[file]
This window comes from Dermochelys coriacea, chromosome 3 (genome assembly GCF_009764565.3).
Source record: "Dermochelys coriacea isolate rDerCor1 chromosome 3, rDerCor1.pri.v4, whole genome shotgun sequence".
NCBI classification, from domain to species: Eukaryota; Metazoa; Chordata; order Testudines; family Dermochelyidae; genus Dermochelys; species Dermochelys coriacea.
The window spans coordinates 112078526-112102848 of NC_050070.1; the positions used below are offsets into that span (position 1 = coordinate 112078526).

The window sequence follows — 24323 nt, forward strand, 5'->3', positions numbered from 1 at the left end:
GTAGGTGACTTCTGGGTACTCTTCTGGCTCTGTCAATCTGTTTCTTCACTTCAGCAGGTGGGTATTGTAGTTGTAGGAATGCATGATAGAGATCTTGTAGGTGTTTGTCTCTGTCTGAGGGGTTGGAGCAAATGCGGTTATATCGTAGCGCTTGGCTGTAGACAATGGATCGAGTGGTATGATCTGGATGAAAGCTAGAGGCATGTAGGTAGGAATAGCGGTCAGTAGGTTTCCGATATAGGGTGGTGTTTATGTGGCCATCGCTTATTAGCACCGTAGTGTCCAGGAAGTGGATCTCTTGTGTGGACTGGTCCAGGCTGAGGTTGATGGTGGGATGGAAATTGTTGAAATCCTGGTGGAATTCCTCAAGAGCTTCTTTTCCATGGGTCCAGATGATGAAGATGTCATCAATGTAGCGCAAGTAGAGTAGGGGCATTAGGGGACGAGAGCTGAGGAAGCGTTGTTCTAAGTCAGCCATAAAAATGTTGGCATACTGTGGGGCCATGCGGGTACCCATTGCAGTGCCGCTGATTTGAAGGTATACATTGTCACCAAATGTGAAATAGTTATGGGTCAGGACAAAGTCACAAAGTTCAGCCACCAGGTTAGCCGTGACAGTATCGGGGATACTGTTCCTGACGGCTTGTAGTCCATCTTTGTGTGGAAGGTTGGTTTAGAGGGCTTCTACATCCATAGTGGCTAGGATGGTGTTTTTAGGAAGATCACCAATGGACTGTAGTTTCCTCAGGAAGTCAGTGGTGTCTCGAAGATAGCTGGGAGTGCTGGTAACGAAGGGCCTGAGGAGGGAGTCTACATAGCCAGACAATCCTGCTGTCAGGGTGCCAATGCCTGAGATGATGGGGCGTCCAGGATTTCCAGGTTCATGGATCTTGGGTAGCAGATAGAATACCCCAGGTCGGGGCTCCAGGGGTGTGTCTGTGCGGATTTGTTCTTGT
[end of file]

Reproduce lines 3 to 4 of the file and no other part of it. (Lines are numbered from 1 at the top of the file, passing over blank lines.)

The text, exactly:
NCBI classification, from domain to species: Eukaryota; Metazoa; Chordata; order Testudines; family Dermochelyidae; genus Dermochelys; species Dermochelys coriacea.
The window spans coordinates 112078526-112102848 of NC_050070.1; the positions used below are offsets into that span (position 1 = coordinate 112078526).